Because the SPro doesn’t charge through micro USB like a standard phone, you’ll need to be near a wall charger if your sales pitch runs long.
The ZTE SPro is a unique device in its class. Given its versatility, the SPro is a jack of all trades, but the tradeoffs to make it portable make the projector a master of none.
This results in the SPro’s more limited niche appeal. If you’re a road warrior looking to shed the weight of a bulky gear bag or if you just like the novelty of an all-in-one projector and appreciate a nearly cable-free design, the SPro is valuable.
With Android and built-in WiFi, you can drive your presentation from Google Slides or Office for Android without requiring a laptop.
With a mobile-first approach, the sum of the SPro may be greater in value than the projector’s individual parts.
As an all-in-one unit, the SPro is highly versatile and allows you to leave behind your laptop, a heavier mobile projector, and cables in favor of a simpler setup for presentations on the go. All you need for your next sales presentation is a 14.1-ounce (400 grams) box.
Because the 100-lumen DLP bulb isn’t as bright as bigger units, the SPro won’t replace a dedicated projector in a conference room, but if you can control the lighting in your presentation space and dim the ambient light, you have a capable all-in-one projector that allows you to show off your PowerPoints, photos, videos, and even stream Netflix when you have some downtime.
If portability isn’t high on your list, there are other projectors on the market that deliver either a lower price or better image quality. To achieve the SPro’s portability goal, ZTE made tradeoffs in the projector’s image resolution and lamp brightness.
The result is that the SPro can project an image that isn’t quite as sharp, and one that requires a dimmed room to be viewable, especially if you’re projecting an image closer to the 10-foot size rather than the 10-inch output.
Image quality isn’t the only thing suffering. When the projector is turned on, the SPro’s fan immediately starts whirling, which not only is distracting during a presentation, but can overpower audio output from the projector.
If you’re using the projector to play videos or movies, you’ll likely need to carry compact speakers to overcome fan noise.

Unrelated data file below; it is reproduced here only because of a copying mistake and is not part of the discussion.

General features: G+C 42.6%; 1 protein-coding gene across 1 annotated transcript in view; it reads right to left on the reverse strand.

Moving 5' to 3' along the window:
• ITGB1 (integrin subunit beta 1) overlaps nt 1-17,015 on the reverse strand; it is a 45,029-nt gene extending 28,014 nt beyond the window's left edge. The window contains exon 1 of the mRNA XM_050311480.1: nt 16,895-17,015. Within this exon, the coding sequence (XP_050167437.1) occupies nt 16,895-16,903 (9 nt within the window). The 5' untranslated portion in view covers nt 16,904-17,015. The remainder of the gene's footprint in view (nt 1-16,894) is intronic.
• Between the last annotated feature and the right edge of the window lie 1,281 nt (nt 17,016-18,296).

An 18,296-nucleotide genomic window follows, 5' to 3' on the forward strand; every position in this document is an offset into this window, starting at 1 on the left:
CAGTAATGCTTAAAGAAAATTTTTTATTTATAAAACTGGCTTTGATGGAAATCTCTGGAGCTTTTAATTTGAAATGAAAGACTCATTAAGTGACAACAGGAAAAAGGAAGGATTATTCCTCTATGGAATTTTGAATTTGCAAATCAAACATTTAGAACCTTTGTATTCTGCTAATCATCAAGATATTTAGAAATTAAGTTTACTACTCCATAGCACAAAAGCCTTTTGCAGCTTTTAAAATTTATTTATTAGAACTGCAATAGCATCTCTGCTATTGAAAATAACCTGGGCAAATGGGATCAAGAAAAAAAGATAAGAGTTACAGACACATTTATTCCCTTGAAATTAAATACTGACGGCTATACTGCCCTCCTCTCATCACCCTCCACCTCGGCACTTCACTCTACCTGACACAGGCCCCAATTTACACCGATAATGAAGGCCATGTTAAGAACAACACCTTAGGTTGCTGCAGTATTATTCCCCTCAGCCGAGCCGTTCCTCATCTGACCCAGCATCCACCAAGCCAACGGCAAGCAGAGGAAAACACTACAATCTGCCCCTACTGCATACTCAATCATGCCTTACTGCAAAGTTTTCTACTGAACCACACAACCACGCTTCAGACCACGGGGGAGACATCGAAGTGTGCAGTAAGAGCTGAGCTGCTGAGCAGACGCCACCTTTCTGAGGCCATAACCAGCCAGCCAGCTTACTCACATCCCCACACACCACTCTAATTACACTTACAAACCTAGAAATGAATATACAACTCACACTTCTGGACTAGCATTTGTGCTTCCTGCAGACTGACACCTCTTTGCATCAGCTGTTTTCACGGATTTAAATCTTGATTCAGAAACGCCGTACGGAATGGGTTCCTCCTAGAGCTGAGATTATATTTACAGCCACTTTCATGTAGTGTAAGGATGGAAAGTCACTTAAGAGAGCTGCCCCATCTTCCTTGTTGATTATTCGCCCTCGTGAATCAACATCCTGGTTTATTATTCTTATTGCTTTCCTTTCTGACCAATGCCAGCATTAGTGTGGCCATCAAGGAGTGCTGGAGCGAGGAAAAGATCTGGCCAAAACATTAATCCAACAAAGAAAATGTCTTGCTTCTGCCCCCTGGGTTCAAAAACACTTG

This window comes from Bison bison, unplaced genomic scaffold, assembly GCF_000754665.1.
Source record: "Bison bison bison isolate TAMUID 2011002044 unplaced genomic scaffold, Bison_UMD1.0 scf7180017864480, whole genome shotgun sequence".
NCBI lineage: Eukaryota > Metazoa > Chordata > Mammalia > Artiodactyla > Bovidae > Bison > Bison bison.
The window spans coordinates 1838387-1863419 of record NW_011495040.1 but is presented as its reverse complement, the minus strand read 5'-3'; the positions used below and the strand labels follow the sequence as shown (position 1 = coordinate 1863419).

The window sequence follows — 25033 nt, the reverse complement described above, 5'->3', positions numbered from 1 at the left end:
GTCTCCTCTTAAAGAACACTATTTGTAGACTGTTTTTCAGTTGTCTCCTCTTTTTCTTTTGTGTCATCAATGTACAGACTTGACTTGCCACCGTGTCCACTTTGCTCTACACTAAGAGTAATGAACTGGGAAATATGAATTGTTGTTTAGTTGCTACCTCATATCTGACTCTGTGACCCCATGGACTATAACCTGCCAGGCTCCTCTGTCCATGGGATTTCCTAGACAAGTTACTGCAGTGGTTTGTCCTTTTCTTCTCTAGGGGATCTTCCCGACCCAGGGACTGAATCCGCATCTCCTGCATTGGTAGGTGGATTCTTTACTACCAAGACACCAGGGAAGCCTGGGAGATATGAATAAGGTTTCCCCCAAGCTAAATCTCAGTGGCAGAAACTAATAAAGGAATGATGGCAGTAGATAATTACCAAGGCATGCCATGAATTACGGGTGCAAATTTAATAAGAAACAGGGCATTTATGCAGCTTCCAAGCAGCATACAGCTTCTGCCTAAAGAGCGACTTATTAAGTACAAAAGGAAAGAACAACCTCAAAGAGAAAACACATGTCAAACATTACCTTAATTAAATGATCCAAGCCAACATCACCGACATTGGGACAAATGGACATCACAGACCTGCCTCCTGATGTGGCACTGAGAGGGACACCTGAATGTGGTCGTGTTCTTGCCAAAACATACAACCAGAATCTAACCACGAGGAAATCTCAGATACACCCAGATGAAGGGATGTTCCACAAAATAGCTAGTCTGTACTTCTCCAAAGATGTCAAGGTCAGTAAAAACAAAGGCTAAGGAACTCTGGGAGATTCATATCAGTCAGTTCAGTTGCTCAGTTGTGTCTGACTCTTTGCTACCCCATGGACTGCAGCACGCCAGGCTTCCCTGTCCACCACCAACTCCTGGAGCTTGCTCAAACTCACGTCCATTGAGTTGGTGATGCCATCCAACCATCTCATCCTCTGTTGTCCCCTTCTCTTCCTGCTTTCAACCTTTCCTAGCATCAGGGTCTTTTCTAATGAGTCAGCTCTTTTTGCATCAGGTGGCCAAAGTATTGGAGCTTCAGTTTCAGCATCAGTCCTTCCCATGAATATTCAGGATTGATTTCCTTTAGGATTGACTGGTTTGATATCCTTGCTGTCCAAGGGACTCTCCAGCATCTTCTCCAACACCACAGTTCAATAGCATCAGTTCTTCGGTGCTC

Although the SPro comes with a capacitive touchscreen to navigate the Android OS without requiring the projector to be powered on – unlike the competing AAXA unit – ZTE didn’t throw in a carrying case. Given that projectors are sometimes hastily thrown into a bag, the lack of a carrying case could result in a scratched touchscreen.
The SPro is a divisive device. On one hand, you can find better performance for a similar price. On the other hand, you can find a better price for a projector with the SPro’s WVGA resolution output and 100-lumen bulb.
However, only the SPro will deliver an all-in-one that serves as an Android handheld when not in use, a power bank to charge your other gadgets, and a cloud-connected projector for impromptu presentations and slideshows.
The value proposition is clear if you’re after portability. In this case, the SPro delivers a good balance between portability and functionality.
Given ZTE’s early 2015 release of the WiFi-only SPro, you may be better off waiting a little longer until AT&T launches the SPro 2 in the US this year. The carrier has not announced pricing or exact availability for the SPro 2 yet.
The SPro 2 was announced in early January and remedies many of the shortcomings of the first generation model if you’re in the market for a projector that’s versatile, highly portable, and allows you to travel light.
The successor increases the output resolution to 720p, comes with a DLP bulb that offers twice the brightness at 200 lumens, and comes with a beefier battery at 6,300mAh. Image brightness and resolution will make the SPro2 more competitive against the Vivitek and AAXA models.
The SPro 2 also has a faster Qualcomm Snapdragon 800 processor, though you likely won’t be loading any taxing programs on a projector to notice any performance differences.